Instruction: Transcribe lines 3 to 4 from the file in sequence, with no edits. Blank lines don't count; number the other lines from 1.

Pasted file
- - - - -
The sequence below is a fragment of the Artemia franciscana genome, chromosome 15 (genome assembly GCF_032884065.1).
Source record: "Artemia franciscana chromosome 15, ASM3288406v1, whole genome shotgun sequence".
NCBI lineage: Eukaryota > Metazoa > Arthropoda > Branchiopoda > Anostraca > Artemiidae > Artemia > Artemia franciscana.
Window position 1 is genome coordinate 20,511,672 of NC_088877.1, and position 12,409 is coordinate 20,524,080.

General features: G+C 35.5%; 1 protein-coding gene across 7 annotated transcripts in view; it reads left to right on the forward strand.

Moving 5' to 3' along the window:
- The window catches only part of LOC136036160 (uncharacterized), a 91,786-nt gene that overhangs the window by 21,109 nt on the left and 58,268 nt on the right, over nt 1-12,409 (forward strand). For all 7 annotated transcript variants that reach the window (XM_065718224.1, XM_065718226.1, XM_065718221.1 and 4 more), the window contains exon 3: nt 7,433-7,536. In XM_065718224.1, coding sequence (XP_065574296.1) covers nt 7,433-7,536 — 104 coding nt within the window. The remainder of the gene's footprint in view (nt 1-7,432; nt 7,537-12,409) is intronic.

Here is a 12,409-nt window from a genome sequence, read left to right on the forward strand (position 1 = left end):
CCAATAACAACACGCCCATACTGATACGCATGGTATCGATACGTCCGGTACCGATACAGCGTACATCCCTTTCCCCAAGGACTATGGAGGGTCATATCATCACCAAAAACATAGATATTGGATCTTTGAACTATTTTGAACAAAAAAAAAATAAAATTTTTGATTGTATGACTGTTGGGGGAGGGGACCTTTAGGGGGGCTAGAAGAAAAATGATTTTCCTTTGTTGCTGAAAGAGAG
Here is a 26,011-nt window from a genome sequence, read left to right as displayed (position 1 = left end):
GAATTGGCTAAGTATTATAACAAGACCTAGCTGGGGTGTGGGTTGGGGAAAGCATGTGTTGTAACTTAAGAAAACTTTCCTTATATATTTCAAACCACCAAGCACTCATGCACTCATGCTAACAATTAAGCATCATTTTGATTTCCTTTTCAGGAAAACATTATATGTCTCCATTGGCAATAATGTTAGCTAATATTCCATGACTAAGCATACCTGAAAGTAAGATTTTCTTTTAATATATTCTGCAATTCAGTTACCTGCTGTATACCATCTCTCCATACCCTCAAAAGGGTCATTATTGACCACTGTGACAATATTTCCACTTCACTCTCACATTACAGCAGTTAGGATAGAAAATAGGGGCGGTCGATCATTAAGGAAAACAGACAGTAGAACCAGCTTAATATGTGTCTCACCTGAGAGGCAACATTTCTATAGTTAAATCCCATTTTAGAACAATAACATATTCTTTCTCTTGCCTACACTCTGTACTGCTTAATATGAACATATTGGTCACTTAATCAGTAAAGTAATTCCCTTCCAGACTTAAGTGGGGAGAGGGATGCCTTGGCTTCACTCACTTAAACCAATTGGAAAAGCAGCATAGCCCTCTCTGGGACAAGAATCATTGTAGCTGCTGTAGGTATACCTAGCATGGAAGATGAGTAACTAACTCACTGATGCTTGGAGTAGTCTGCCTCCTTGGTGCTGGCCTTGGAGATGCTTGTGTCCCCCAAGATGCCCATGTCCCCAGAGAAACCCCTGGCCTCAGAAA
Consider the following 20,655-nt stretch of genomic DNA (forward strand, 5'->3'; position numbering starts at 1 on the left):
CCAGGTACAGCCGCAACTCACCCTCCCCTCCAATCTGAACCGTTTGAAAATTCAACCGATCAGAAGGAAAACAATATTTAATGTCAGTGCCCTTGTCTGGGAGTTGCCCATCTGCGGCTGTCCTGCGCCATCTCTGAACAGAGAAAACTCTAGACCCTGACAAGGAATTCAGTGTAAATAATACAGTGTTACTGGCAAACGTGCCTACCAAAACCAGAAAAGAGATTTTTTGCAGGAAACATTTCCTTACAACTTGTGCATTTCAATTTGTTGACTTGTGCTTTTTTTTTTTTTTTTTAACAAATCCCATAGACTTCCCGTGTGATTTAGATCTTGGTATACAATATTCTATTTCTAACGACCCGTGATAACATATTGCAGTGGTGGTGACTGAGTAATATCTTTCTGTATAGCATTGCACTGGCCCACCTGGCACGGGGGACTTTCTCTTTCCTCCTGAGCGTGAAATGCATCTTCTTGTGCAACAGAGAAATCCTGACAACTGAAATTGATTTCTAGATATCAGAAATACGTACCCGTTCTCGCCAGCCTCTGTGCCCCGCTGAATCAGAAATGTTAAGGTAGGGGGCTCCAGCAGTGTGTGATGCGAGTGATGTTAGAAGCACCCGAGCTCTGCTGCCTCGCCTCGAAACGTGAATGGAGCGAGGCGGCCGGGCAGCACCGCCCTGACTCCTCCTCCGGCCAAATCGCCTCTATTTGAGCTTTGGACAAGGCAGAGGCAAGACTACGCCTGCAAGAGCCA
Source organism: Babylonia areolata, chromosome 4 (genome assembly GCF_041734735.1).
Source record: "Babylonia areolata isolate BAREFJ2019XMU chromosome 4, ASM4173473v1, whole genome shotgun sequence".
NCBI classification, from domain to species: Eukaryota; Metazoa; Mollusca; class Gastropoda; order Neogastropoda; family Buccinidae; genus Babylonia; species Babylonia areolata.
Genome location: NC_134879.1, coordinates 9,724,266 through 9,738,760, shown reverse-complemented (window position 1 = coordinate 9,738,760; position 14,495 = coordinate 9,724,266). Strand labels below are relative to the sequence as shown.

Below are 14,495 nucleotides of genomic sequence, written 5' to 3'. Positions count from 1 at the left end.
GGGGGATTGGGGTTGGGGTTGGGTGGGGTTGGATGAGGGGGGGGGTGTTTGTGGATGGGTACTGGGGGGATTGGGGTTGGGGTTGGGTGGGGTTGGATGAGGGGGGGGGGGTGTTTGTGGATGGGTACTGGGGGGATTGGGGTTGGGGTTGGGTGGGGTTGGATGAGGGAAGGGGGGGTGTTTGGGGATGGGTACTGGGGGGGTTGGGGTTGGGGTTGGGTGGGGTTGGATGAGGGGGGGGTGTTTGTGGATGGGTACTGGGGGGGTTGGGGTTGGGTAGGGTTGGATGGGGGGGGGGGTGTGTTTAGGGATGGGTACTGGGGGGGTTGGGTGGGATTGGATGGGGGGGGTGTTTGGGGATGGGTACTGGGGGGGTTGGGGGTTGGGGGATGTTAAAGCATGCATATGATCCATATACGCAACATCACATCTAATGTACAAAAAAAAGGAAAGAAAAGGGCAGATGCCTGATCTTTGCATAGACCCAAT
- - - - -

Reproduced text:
NCBI lineage: Eukaryota > Metazoa > Arthropoda > Branchiopoda > Anostraca > Artemiidae > Artemia > Artemia franciscana.
Window position 1 is genome coordinate 20,511,672 of NC_088877.1, and position 12,409 is coordinate 20,524,080.